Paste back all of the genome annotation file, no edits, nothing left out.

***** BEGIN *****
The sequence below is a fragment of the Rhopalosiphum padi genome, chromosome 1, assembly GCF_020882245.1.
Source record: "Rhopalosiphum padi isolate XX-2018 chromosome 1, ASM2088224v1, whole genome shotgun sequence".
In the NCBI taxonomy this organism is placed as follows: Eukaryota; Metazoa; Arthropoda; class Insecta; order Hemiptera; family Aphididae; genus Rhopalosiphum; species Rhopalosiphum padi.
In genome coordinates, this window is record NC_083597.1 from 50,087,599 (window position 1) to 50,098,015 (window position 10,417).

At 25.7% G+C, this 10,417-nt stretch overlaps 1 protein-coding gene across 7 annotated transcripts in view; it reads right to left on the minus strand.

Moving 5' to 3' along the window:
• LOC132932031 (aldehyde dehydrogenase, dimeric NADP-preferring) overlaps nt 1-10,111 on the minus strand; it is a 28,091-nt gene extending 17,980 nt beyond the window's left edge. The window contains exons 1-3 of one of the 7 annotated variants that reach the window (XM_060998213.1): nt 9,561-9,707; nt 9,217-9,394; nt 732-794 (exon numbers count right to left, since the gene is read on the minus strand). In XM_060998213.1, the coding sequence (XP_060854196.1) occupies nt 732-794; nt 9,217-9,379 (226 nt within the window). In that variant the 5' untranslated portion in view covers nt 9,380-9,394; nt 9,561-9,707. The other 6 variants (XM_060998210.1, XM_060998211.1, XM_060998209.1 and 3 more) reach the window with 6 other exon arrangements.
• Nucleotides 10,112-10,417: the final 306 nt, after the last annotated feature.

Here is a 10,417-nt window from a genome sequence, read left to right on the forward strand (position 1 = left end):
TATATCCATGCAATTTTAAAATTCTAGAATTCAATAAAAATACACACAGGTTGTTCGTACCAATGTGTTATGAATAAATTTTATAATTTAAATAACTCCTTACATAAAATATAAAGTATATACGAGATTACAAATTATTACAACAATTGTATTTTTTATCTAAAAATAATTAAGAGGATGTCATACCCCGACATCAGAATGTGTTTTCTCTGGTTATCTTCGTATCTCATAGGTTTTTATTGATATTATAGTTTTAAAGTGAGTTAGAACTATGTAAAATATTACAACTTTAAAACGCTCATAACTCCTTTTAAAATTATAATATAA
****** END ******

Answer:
The sequence below is a fragment of the Rhopalosiphum padi genome, chromosome 1, assembly GCF_020882245.1.
Source record: "Rhopalosiphum padi isolate XX-2018 chromosome 1, ASM2088224v1, whole genome shotgun sequence".
In the NCBI taxonomy this organism is placed as follows: Eukaryota; Metazoa; Arthropoda; class Insecta; order Hemiptera; family Aphididae; genus Rhopalosiphum; species Rhopalosiphum padi.
In genome coordinates, this window is record NC_083597.1 from 50,087,599 (window position 1) to 50,098,015 (window position 10,417).

At 25.7% G+C, this 10,417-nt stretch overlaps 1 protein-coding gene across 7 annotated transcripts in view; it reads right to left on the minus strand.

Moving 5' to 3' along the window:
• LOC132932031 (aldehyde dehydrogenase, dimeric NADP-preferring) overlaps nt 1-10,111 on the minus strand; it is a 28,091-nt gene extending 17,980 nt beyond the window's left edge. The window contains exons 1-3 of one of the 7 annotated variants that reach the window (XM_060998213.1): nt 9,561-9,707; nt 9,217-9,394; nt 732-794 (exon numbers count right to left, since the gene is read on the minus strand). In XM_060998213.1, the coding sequence (XP_060854196.1) occupies nt 732-794; nt 9,217-9,379 (226 nt within the window). In that variant the 5' untranslated portion in view covers nt 9,380-9,394; nt 9,561-9,707. The other 6 variants (XM_060998210.1, XM_060998211.1, XM_060998209.1 and 3 more) reach the window with 6 other exon arrangements.
• Nucleotides 10,112-10,417: the final 306 nt, after the last annotated feature.

Here is a 10,417-nt window from a genome sequence, read left to right on the forward strand (position 1 = left end):
TATATCCATGCAATTTTAAAATTCTAGAATTCAATAAAAATACACACAGGTTGTTCGTACCAATGTGTTATGAATAAATTTTATAATTTAAATAACTCCTTACATAAAATATAAAGTATATACGAGATTACAAATTATTACAACAATTGTATTTTTTATCTAAAAATAATTAAGAGGATGTCATACCCCGACATCAGAATGTGTTTTCTCTGGTTATCTTCGTATCTCATAGGTTTTTATTGATATTATAGTTTTAAAGTGAGTTAGAACTATGTAAAATATTACAACTTTAAAACGCTCATAACTCCTTTTAAAATTATAATATAA